Sport: International Clearance

Posted: May 15, 2010 in News Stories

11, Dec. 2009

It could be said that the story of a 17 year boy from Sydney attaining a youth scholarship at British Championship football club Preston North End wouldn’t rate too highly as a most-read football story within the sports pages this week.

However, the stories of Cameron Parrish and friend, potential Aston Villa youth player, Reece Caira flags up a serious dispute between prospective Australian footballers, their families and the Football Federation of Australia.

Director of Youth Football at PNE, Dean Ramsdale describes the general feeling toward the struggle: “It’s has been time consuming, not just from our (at PNE) point of view, but it has been a costly one for Cameron’s parents, they’ve come across from Australia.  It’s a big thing when you’re worrying about getting international clearance for your son to play.”

There are wider consequences of this story for Australian footballers of the future, the FFA have made clear their aim to tighten up on transfers of young talent.

The FFA is, clearly, acting under guidelines handed to them by FIFA, one of those rights involves them withholding player’s registration and international transfer certificate, which is integral to any international football transfer.

The premise of this retainment, under FIFA law, concerns players under the age of 18 being disallowed from moving abroad specifically for football purposes.

Cameron Parish’s father, Mick Parrish, undertook his own research when awaiting the outcome of Cameron’s application: “We found out that the ruling to stop players training internationally (by FIFA) is really designed to stop young African’s being taken by agents into Belgium.  Once their training, or whatever agreement they had was finished they were left and the agents wiped their hands off them.  Now, the FFA has made use of that ruling to stop youth players coming over to England.”

Like Cameron and his family, some young football starlets have managed to find a loophole, allowing parents to move with their children so long as they’re primary reason is not involved with the sport.

The FFA has begun its attack on this practice, but has failed to take into account that the best footballing countries in the world are training their starlets younger than our country has so far.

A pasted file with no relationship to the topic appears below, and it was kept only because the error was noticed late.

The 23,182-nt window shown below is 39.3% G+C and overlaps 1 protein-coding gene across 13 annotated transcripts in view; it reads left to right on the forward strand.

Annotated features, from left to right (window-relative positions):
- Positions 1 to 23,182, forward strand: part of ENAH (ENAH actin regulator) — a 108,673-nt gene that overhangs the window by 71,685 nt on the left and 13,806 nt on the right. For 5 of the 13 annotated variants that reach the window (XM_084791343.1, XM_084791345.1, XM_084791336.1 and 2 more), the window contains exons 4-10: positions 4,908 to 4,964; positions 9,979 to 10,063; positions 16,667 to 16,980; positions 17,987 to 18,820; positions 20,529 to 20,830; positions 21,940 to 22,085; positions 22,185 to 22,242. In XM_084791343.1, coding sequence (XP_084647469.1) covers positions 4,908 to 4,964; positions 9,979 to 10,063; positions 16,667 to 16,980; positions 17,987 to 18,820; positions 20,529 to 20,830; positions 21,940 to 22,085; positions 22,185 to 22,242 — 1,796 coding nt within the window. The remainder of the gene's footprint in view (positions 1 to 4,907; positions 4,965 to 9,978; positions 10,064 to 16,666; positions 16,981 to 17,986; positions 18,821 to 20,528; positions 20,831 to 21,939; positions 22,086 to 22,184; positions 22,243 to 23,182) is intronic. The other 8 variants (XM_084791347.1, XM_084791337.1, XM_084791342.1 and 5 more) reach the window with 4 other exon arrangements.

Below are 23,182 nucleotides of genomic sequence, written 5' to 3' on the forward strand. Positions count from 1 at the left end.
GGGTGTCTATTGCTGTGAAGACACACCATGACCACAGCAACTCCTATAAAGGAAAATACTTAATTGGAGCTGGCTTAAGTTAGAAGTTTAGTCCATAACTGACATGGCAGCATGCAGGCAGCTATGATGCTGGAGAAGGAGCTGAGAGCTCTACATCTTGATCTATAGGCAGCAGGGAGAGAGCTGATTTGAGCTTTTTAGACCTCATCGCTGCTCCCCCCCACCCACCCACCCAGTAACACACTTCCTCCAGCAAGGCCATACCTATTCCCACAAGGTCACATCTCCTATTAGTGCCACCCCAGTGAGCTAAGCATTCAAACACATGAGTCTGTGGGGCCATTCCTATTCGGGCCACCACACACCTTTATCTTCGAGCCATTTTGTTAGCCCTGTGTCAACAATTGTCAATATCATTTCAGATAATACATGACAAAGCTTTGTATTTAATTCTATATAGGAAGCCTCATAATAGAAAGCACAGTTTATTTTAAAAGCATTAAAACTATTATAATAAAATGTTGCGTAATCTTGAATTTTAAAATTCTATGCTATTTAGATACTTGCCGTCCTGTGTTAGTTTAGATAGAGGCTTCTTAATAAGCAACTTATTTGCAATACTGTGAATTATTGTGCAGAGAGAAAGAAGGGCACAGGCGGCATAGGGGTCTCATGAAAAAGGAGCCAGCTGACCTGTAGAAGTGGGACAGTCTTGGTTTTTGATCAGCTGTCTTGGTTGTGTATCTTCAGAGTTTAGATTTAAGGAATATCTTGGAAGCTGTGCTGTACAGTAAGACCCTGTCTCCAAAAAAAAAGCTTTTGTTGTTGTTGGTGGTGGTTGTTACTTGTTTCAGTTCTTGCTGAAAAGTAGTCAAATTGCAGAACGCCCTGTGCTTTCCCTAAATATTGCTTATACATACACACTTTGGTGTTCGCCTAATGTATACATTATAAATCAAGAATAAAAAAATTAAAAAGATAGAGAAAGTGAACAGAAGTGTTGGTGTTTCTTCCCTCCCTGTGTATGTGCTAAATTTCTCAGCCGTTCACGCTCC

It can also be said that our current national players, such as Rhys Williams and Harry Kewell, would not have developed so well if it weren’t for English academies and full-time training under some of the best youth coaches in the world.

Dean Ramsdale explains: “Obviously, you will have youths in Spain that want to play at Real Madrid and Barcelona, in Turkey they seem to like the idea of playing at Galatasaray, I think a lot of Australian boys want to come and play in England.”

Mick Parrish encourages Cameron’s interest in playing for an English team as he believes that Australian elite youth training isn’t up to scratch.

Many parents of youth players dealing with situations such as this no longer bare good feeling toward the FFA, Mick adds: “They want to keep as as many players in Australia as they can, regardless of whether they had positions for them or opportunities for them or not, they don’t care.  They are blocking the best players like my friend’s son Reece Caira who has been trying to get his clearance since January to play at Aston Villa.”

The FFA were contacted for comment on this article and released the following background information: “The processing the ITC’s of minors is now through the FIFA Transfer Matching System (TMS). This was introduced on 1 October 2009. The effect of this is that National Associations are still responsible for Accepting or Rejecting the request but FIFA still act the intermediary, who can view all the information and have the final say in the matter.”

It can be said that holding back budding stars such as Caira will not help Australia’s future prospects in the world of football.

Dean Ramsdale explains: The pathways aren’t as easy over in Australia as they, perhaps, are over here.  I am just so happy for both boys that they’ve got their international clearance through, I mean you feel sorry for boys currently that are in the system with Premier League clubs and the championship clubs who haven’t yet got their clearance, I hope that will happen for them soon.”

With luck, Cameron may now have the chance to follow in the footsteps of our Joe Marston who ran out near 200 times for PNE in the ‘50’s.

Cameron, who’s standard of football for a short time had declined while waiting so long for clearance spoke to PNE online this week of his frustrations as follows:  “I’ve been here for five months now and it’s been frustrating training every day and not having anything to look forward to at the end of the week, but it’s good to have my first game against Burnley this weekend which should be good, I can’t wait.”


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